Did you know it’s possible to use wind energy to make fertilizer? And did you know that it’s being done right here in Minnesota, at the University of Minnesota’s West Central Research & Outreach Center (WCROC) in Morris?

I didn’t know any of this, but was curious to learn more, so I visited the WCROC to a get a firsthand look at this innovative project. Mike Reese, WCROC’s director of renewable energy, was kind enough to spend a couple hours with me and walk me through the entire wind-to-fertilizer process.

Of course, I had to ask the obvious question right away: How in the heck did someone come up with the idea of turning wind power into fertilizer?

“It seemed like an elegant idea,” Reese said. “A farmer with a wind turbine could produce his own fertilizer. Or even do it on a larger scale. We thought it was a good way to help reduce farming’s carbon footprint and make use of the local renewable resources.”

Discussions about the project began in 2001 and a wind turbine was installed in 2005. The pilot production plant, which consists of a couple sheds that house the equipment and several storage tanks near the wind turbine, produced its first batch of anhydrous ammonia, which is used to make nitrogen fertilizer used to help grow corn, in January of 2013.

Wind power has many benefits. But it also presents challenges, mainly transmission capacity and inconsistent production when Mother Nature decides to make the wind stop blowing. Those challenges spurred Reese and the team at WCROC to look for ways to store wind energy and add value to it.

How it works
When Reese opened a door to one of the small buildings at the pilot plant, I saw a tanglement of pipes, hoses, valves and other things I would probably break if I started messing with them. I immediately thought to myself, “Everyone is going to ask me how this process works. And I won’t have any idea.”

Wind to FertilizerSure enough, back at the office the next day, a colleague asked how the process worked. I tried to repeat what Reese explained to me, but probably got at least 17 things wrong.

I’ve done some more homework since then, though. If you gave me a very basic test about the wind-to-fertilizer process, I could probably at least get a passing grade. Here is my condensed explanation. If you want more detail, go here.

  • Wind, air and water are used to create nitrogen and hydrogen
  • Power generated from a wind turbine breaks down water, which is made up of hydrogen and oxygen, and captures the naturally-occurring nitrogen in the atmosphere
  • The gasses are compressed and stored in banks of cylinders
  • The gasses are then combined using a catalyst in a 25-gallon chemical reactor to form anhydrous ammonia.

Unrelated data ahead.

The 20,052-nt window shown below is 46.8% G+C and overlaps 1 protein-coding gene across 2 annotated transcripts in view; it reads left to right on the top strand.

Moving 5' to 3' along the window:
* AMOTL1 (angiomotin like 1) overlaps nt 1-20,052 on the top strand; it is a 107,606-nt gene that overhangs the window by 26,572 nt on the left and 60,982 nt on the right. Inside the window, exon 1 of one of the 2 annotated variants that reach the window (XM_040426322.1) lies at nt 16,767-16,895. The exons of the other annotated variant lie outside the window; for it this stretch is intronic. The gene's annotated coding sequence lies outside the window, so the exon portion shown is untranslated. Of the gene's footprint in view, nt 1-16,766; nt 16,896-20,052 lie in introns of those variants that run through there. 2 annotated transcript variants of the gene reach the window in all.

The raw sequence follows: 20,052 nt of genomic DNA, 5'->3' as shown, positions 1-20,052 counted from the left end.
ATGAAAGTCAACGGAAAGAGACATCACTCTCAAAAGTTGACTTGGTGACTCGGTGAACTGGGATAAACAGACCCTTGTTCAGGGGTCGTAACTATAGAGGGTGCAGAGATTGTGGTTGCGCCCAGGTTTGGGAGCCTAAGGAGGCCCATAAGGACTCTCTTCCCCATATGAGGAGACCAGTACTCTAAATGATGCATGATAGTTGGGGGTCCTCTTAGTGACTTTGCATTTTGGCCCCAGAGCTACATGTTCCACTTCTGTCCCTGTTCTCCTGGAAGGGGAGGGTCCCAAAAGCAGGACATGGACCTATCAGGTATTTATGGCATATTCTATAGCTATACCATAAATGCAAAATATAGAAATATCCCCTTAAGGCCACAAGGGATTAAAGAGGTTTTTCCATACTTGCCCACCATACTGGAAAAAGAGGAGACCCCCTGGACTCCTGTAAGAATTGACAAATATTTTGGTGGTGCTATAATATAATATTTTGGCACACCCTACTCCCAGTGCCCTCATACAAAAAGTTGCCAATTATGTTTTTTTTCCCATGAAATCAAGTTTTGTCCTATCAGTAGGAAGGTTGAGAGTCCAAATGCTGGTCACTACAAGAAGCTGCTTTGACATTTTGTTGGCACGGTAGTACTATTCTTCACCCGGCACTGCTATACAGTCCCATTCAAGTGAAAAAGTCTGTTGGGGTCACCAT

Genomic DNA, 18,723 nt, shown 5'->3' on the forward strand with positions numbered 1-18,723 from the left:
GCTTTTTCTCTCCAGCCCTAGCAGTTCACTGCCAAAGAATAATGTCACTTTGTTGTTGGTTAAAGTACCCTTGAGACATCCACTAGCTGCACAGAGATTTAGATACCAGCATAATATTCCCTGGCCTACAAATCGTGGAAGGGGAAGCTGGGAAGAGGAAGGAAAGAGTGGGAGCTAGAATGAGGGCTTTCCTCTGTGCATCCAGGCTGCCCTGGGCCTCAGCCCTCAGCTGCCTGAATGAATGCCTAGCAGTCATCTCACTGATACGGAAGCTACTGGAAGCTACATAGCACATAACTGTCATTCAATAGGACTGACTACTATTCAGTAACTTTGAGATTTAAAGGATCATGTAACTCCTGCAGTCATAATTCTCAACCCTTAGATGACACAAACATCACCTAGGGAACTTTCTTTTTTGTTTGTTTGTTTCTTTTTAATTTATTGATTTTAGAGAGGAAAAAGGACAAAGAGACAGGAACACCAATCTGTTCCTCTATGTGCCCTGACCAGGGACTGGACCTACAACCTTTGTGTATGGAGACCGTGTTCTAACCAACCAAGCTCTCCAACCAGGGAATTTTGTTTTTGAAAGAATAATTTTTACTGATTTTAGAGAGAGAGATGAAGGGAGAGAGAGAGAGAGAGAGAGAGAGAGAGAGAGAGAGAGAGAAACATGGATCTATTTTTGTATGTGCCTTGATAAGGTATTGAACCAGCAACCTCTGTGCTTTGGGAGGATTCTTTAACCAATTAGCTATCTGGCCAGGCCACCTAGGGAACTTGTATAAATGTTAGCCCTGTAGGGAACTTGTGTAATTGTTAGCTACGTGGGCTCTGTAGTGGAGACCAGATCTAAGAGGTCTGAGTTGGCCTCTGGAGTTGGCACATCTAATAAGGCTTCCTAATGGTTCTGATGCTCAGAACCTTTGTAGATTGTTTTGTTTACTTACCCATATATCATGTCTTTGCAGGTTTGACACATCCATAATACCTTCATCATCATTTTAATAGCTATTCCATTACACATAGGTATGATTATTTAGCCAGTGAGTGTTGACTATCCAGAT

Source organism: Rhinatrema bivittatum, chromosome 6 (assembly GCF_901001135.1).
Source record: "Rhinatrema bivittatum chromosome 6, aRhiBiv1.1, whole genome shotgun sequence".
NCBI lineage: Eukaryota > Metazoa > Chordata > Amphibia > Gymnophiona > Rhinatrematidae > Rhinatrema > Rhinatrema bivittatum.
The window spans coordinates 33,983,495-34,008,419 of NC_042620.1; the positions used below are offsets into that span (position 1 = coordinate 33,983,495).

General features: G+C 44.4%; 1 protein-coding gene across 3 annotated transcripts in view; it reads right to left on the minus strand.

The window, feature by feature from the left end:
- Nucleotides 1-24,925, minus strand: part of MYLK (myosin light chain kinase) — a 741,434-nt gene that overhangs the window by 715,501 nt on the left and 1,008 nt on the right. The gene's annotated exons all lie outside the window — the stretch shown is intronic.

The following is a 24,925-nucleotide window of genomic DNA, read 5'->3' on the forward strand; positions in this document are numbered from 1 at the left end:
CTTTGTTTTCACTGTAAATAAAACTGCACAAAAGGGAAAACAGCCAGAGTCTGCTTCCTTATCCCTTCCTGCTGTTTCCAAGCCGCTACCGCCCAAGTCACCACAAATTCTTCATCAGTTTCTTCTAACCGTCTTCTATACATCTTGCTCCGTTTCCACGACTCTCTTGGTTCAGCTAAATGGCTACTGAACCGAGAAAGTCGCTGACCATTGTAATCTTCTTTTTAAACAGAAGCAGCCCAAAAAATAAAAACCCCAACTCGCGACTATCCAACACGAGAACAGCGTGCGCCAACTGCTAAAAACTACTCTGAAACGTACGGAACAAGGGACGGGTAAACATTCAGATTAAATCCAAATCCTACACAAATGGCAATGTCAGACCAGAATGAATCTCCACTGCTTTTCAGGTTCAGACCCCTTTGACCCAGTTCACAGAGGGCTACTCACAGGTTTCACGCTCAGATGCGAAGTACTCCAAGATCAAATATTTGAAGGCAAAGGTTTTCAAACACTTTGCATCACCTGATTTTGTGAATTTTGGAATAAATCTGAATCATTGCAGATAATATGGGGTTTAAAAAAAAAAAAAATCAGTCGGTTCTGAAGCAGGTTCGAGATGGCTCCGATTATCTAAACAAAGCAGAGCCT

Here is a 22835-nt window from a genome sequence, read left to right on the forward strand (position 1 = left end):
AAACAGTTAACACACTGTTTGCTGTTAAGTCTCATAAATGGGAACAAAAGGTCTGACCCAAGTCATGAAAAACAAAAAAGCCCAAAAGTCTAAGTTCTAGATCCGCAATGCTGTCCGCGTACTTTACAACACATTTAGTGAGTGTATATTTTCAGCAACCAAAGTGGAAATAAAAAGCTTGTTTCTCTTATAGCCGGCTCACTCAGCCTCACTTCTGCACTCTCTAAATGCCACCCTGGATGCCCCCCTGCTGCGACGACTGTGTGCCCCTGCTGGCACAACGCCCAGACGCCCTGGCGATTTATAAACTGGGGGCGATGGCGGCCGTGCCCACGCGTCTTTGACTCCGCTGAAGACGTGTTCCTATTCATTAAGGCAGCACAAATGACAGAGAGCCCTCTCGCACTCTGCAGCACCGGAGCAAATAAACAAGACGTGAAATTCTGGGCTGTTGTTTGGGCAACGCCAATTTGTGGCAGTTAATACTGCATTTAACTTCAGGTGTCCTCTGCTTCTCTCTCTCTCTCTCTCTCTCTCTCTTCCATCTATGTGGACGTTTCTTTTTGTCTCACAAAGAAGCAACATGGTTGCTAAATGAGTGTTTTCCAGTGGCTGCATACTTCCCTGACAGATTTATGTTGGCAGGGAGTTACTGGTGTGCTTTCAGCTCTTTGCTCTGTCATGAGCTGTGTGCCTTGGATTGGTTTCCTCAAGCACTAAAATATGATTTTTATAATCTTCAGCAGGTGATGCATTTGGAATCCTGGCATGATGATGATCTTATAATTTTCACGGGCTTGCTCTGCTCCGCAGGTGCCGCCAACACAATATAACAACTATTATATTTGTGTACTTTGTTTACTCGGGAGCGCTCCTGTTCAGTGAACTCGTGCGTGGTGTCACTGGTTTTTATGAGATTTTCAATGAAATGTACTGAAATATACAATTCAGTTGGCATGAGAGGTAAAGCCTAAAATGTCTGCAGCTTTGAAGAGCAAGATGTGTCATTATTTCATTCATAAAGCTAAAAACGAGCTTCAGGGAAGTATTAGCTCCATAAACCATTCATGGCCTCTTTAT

Another neat thing about the process, Reese explained, is how the extra heat created when the nitrogen and hydrogen form anhydrous ammonia is pumped back through a heat exchanger to help heat the incoming nitrogen and hydrogen.

Confused? Don’t worry about it. Just know that this innovative process is happening right here in Minnesota, and the people behind it have a vision to grow this project even further.

Commercial scale
Because of some pesky issues with sealing around the valves, the plant is not yet operating continuously. The system operates at over 1500 psi and 800 degrees farenheit so it can be difficult to find o-rings and other seal materials that can stand up to those harsh conditions for extended time. The team at WCROC is the first in the world to create fertilizer from wind energy, so, of course, there are going to be bumps along the way.

As with any innovation, the process will improve and leaks will be patched through trial and error and an extensive research process.

Right now the pilot plant doesn’t produce enough anhydrous ammonia to be viable on the commercial fertilizer market. Most of the ammonia is sent to a couple of local co-ops. But the WCROC team is working to scale the project up.

“We’d like to be able to develop a system that farmers could use to produce enough fertilizer to supply an entire county and sell back any extra energy,” Reese said. “Once we’re able to operate more steadily, we’ll be able to establish baselines on our fertilizer output and energy input.”

It would take approximately 10,000 tons of fertilizer to supply farmers in an average Minnesota county for the year. That would require roughly 20-30 wind turbines depending on the size and wind resource. The team is also looking at incorporating other energy systems such as solar and biomass.

“There are a lot of directions we can go with this,” Joel Tallacksen, a biomass scientist at WCROC. “We’re always finding ways to make the process more efficient.”

Two novel technologies being developed in labs at the St. Paul and Minneapolis campus may help University of Minnesota Wind to Fertilizerto make the process more efficient and cost effective so cooperatives and farmers can compete with the mega-scale plants. Once the technologies are ready, they will be tested at the pilot plant at the WCROC.

Homegrown fertilizer